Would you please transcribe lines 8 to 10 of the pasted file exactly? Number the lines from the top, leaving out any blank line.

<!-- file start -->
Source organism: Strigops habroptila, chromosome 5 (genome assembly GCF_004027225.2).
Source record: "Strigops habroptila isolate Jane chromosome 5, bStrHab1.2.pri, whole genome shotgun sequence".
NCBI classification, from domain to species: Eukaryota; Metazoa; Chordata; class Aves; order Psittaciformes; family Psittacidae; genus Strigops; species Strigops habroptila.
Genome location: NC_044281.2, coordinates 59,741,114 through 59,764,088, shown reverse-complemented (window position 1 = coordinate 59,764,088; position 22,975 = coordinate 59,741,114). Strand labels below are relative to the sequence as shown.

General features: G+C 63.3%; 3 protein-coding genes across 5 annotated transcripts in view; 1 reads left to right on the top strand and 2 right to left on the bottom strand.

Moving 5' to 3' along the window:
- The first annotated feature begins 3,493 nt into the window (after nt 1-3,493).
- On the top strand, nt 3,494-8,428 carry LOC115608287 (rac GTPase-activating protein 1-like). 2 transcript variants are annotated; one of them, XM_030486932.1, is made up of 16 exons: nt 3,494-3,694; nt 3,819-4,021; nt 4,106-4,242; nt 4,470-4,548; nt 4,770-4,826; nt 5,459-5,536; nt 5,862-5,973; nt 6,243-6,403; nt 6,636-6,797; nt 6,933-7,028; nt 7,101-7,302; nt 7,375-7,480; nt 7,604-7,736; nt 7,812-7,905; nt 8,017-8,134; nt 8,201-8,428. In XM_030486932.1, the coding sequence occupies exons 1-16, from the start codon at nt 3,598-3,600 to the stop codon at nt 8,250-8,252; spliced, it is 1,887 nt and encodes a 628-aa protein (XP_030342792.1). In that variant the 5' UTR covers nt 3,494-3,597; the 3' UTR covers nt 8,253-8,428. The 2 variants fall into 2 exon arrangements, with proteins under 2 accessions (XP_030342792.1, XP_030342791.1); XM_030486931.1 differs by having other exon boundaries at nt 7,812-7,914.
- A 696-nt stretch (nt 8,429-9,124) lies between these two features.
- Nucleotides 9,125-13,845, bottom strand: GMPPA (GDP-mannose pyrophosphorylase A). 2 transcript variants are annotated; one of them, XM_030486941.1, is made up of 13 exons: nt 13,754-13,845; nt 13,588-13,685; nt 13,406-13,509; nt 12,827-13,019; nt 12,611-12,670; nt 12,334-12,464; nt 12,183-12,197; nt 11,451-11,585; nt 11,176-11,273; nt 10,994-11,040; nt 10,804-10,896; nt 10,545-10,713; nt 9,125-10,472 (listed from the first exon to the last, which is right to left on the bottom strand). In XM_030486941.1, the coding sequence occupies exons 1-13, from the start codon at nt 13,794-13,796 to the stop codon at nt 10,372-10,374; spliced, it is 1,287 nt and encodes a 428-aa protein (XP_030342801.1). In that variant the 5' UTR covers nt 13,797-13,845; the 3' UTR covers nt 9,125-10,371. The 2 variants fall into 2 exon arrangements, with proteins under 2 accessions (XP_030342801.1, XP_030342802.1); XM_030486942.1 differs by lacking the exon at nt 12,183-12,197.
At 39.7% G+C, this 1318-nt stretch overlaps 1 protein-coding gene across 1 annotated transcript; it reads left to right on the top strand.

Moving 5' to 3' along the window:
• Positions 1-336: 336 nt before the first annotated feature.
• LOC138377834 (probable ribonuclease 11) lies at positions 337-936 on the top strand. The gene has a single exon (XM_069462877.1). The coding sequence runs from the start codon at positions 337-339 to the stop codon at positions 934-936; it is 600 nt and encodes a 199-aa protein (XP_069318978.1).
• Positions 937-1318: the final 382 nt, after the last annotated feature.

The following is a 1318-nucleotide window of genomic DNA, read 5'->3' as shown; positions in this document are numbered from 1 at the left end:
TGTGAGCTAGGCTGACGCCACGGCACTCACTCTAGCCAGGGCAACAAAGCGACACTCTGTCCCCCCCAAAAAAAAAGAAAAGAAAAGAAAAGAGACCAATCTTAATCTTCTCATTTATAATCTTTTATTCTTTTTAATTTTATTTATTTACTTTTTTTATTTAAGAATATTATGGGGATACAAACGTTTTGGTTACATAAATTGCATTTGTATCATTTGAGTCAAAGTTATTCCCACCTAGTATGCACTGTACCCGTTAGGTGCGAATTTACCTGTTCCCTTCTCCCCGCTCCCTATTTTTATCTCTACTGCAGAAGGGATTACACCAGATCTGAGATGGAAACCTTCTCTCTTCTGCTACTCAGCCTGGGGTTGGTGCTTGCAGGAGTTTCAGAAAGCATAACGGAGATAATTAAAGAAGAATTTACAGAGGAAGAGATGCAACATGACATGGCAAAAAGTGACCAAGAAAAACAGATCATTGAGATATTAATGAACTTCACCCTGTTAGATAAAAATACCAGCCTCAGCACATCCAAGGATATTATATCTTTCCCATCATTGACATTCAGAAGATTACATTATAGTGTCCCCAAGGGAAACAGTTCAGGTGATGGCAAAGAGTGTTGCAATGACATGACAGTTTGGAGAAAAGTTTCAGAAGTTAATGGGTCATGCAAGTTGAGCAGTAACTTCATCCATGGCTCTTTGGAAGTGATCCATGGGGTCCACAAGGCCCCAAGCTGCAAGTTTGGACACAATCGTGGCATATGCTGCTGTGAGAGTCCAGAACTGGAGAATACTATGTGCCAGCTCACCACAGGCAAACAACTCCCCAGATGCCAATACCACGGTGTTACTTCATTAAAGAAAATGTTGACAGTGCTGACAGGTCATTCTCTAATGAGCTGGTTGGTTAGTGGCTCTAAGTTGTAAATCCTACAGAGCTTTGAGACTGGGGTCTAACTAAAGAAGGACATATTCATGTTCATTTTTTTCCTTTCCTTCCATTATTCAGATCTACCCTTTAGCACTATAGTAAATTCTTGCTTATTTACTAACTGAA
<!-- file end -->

- On the top strand, nt 3,494-8,428 carry LOC115608287 (rac GTPase-activating protein 1-like). 2 transcript variants are annotated; one of them, XM_030486932.1, is made up of 16 exons: nt 3,494-3,694; nt 3,819-4,021; nt 4,106-4,242; nt 4,470-4,548; nt 4,770-4,826; nt 5,459-5,536; nt 5,862-5,973; nt 6,243-6,403; nt 6,636-6,797; nt 6,933-7,028; nt 7,101-7,302; nt 7,375-7,480; nt 7,604-7,736; nt 7,812-7,905; nt 8,017-8,134; nt 8,201-8,428. In XM_030486932.1, the coding sequence occupies exons 1-16, from the start codon at nt 3,598-3,600 to the stop codon at nt 8,250-8,252; spliced, it is 1,887 nt and encodes a 628-aa protein (XP_030342792.1). In that variant the 5' UTR covers nt 3,494-3,597; the 3' UTR covers nt 8,253-8,428. The 2 variants fall into 2 exon arrangements, with proteins under 2 accessions (XP_030342792.1, XP_030342791.1); XM_030486931.1 differs by having other exon boundaries at nt 7,812-7,914.
- A 696-nt stretch (nt 8,429-9,124) lies between these two features.
- Nucleotides 9,125-13,845, bottom strand: GMPPA (GDP-mannose pyrophosphorylase A). 2 transcript variants are annotated; one of them, XM_030486941.1, is made up of 13 exons: nt 13,754-13,845; nt 13,588-13,685; nt 13,406-13,509; nt 12,827-13,019; nt 12,611-12,670; nt 12,334-12,464; nt 12,183-12,197; nt 11,451-11,585; nt 11,176-11,273; nt 10,994-11,040; nt 10,804-10,896; nt 10,545-10,713; nt 9,125-10,472 (listed from the first exon to the last, which is right to left on the bottom strand). In XM_030486941.1, the coding sequence occupies exons 1-13, from the start codon at nt 13,794-13,796 to the stop codon at nt 10,372-10,374; spliced, it is 1,287 nt and encodes a 428-aa protein (XP_030342801.1). In that variant the 5' UTR covers nt 13,797-13,845; the 3' UTR covers nt 9,125-10,371. The 2 variants fall into 2 exon arrangements, with proteins under 2 accessions (XP_030342801.1, XP_030342802.1); XM_030486942.1 differs by lacking the exon at nt 12,183-12,197.